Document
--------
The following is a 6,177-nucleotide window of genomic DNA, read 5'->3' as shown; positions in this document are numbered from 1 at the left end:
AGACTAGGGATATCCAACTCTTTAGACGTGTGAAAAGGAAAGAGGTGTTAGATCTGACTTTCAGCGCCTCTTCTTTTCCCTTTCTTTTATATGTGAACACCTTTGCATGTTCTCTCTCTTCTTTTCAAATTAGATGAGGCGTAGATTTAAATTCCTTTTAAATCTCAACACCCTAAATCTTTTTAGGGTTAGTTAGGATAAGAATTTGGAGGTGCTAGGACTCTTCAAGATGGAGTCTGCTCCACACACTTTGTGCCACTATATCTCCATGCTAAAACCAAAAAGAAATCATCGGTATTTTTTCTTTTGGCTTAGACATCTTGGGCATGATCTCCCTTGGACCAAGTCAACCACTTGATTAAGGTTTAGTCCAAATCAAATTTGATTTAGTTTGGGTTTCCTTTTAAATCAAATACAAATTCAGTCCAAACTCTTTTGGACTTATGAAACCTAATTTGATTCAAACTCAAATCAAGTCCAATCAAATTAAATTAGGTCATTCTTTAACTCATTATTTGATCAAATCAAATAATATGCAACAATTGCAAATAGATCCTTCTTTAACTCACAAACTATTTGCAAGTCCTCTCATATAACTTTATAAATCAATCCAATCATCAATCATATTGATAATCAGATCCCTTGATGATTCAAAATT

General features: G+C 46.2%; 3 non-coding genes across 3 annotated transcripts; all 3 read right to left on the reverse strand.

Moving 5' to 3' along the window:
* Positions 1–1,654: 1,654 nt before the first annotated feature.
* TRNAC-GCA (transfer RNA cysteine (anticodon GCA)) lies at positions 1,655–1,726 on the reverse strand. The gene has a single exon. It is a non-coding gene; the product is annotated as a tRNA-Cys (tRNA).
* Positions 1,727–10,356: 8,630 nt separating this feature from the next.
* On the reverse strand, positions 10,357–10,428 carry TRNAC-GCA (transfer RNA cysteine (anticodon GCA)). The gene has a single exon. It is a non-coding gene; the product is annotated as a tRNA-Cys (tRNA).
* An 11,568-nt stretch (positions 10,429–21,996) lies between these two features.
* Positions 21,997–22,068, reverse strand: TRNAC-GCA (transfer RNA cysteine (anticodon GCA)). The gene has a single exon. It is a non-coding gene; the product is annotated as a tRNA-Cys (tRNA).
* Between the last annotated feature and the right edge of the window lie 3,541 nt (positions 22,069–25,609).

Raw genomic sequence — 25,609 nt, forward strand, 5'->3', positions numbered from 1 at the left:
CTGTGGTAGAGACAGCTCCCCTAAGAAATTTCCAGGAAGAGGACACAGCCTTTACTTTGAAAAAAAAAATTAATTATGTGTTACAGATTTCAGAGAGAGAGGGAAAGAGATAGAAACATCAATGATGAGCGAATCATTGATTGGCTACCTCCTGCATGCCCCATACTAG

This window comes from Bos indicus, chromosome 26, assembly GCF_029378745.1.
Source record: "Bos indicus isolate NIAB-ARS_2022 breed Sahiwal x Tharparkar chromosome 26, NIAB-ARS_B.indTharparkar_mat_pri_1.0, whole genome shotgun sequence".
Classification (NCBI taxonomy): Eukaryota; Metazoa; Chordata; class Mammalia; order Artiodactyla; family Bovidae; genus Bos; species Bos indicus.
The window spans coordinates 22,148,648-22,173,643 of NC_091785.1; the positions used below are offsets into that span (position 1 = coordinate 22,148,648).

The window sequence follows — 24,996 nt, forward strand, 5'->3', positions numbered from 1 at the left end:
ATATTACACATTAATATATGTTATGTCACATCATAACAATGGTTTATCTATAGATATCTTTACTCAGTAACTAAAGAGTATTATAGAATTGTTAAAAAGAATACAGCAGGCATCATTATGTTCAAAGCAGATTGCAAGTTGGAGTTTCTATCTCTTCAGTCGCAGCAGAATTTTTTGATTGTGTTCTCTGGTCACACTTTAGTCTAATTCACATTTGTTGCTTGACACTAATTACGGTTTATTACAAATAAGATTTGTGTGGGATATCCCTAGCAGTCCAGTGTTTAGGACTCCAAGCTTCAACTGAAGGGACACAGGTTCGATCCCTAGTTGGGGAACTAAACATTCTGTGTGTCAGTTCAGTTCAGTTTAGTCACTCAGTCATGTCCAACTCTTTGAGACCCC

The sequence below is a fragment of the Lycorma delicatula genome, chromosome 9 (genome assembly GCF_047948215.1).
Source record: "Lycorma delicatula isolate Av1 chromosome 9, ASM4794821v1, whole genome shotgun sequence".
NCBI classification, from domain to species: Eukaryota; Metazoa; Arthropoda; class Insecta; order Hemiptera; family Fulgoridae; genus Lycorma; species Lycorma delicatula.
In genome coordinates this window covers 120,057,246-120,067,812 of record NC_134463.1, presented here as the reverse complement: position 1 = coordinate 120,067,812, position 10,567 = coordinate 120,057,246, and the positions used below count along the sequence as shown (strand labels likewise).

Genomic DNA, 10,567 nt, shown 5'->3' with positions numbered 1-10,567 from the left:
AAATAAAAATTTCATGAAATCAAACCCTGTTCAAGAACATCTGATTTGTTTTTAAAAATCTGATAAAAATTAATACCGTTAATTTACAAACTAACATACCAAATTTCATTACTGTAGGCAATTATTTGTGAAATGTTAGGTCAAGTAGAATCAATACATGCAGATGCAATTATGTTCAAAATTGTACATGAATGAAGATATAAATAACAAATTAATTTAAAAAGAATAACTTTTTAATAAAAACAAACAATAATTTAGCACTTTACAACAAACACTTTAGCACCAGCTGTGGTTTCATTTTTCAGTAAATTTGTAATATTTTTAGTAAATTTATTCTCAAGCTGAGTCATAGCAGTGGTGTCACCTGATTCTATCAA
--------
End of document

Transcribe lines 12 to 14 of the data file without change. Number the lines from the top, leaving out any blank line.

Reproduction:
Raw genomic sequence — 25,609 nt, forward strand, 5'->3', positions numbered from 1 at the left:
CTGTGGTAGAGACAGCTCCCCTAAGAAATTTCCAGGAAGAGGACACAGCCTTTACTTTGAAAAAAAAAATTAATTATGTGTTACAGATTTCAGAGAGAGAGGGAAAGAGATAGAAACATCAATGATGAGCGAATCATTGATTGGCTACCTCCTGCATGCCCCATACTAG

This window comes from Bos indicus, chromosome 26, assembly GCF_029378745.1.